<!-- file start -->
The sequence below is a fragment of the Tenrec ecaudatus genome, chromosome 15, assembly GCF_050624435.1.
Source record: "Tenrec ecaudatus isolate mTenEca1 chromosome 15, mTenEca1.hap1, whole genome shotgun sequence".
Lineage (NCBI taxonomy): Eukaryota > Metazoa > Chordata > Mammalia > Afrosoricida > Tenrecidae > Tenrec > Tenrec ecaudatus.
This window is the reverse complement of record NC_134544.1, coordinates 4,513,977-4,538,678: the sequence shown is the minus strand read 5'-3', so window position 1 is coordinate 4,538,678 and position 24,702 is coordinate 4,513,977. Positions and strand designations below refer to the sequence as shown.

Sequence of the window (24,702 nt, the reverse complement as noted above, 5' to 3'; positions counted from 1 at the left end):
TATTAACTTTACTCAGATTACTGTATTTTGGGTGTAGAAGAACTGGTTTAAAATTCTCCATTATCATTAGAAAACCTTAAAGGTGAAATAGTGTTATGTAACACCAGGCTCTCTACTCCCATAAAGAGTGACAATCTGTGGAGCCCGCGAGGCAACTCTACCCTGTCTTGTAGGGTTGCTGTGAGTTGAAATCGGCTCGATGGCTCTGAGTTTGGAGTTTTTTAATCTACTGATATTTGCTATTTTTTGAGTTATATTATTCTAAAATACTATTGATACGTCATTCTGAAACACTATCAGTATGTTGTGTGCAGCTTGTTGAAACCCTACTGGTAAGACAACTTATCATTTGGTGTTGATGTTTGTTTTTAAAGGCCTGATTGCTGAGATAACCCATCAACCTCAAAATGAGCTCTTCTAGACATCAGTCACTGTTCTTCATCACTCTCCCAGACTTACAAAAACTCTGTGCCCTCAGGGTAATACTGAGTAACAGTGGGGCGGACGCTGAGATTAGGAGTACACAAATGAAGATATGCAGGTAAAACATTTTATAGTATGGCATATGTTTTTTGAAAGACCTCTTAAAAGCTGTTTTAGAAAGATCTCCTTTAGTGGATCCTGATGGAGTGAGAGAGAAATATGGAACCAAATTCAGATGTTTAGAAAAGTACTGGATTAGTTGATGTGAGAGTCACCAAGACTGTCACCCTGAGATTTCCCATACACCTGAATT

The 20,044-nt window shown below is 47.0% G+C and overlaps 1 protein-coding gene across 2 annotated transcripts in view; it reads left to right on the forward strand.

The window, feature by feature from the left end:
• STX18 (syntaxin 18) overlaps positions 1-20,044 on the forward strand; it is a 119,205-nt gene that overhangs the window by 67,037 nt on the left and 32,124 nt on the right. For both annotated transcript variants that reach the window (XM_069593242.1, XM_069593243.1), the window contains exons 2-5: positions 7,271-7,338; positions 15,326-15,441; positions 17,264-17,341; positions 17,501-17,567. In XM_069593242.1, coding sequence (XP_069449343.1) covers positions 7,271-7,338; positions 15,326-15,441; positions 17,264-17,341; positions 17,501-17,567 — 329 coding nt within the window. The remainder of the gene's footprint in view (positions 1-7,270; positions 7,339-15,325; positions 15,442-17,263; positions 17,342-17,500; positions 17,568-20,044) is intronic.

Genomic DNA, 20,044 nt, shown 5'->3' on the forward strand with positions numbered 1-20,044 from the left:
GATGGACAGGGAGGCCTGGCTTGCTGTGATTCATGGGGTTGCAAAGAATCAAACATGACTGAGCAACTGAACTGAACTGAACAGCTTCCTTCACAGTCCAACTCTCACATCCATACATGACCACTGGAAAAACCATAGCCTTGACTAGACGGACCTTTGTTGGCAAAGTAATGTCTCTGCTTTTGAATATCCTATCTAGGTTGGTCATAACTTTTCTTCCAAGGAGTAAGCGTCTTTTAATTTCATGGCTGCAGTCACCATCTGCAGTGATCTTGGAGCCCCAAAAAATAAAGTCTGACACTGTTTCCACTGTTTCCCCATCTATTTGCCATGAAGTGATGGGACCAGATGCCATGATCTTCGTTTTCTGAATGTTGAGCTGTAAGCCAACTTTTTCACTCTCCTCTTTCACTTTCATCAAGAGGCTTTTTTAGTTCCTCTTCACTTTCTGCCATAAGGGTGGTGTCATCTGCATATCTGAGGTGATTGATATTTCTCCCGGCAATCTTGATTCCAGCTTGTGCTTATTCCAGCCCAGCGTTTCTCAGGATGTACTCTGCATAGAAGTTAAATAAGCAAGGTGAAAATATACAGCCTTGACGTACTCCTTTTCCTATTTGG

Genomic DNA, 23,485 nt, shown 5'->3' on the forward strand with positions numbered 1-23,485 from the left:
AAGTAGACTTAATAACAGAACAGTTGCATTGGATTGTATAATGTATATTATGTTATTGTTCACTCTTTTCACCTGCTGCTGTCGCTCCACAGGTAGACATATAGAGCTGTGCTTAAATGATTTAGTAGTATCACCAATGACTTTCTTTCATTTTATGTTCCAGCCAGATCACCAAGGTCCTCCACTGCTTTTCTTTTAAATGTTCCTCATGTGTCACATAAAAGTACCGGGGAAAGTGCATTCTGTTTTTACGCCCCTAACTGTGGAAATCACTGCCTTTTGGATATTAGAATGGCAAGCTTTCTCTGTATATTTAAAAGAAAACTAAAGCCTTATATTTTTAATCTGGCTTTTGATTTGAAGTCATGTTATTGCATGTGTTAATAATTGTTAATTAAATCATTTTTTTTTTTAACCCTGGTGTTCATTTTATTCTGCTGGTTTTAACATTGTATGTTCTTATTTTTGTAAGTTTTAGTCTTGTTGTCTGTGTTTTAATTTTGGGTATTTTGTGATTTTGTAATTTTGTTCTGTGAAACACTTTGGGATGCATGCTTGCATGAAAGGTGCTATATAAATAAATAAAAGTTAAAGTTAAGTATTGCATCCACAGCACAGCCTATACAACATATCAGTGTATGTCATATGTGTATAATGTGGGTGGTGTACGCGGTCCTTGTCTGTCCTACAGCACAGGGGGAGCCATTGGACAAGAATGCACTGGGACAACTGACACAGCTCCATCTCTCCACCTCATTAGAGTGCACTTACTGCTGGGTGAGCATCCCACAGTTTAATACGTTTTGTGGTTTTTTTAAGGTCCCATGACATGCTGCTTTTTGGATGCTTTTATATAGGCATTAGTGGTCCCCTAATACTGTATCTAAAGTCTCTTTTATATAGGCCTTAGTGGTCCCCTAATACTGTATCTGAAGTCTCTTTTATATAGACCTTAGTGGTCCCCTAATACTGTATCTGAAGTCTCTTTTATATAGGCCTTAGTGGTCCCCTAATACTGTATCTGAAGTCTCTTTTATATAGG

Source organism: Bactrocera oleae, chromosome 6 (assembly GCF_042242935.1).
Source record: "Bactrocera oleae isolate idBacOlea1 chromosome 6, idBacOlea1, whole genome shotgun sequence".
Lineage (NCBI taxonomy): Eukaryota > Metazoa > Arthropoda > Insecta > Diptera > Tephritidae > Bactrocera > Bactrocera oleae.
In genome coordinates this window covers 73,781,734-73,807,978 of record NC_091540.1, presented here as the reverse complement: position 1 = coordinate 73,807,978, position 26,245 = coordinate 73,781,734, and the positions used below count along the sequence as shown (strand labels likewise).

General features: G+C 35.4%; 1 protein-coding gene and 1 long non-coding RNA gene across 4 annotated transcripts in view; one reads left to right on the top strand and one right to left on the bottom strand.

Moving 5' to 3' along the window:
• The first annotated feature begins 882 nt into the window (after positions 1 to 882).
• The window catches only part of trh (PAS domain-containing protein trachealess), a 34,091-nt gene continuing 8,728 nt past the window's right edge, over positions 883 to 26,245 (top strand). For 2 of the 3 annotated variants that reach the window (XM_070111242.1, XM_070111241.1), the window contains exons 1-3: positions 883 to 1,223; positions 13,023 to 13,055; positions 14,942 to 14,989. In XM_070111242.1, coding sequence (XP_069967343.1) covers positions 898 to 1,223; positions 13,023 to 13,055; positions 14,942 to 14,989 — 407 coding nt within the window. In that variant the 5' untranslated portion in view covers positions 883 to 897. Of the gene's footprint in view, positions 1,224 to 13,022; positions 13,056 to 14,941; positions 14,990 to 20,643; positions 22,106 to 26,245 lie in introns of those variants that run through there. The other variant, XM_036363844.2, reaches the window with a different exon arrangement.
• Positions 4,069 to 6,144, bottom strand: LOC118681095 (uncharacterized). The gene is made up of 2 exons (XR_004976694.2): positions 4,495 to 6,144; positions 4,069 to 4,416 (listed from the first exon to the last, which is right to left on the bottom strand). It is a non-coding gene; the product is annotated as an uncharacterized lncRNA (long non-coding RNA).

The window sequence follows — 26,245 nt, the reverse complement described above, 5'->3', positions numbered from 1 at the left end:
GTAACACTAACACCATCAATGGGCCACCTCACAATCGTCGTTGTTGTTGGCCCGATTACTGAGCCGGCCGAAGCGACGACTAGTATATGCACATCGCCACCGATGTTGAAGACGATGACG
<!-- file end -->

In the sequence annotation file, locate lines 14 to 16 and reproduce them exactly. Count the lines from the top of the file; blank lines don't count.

Source organism: Bactrocera oleae, chromosome 6 (assembly GCF_042242935.1).
Source record: "Bactrocera oleae isolate idBacOlea1 chromosome 6, idBacOlea1, whole genome shotgun sequence".
Lineage (NCBI taxonomy): Eukaryota > Metazoa > Arthropoda > Insecta > Diptera > Tephritidae > Bactrocera > Bactrocera oleae.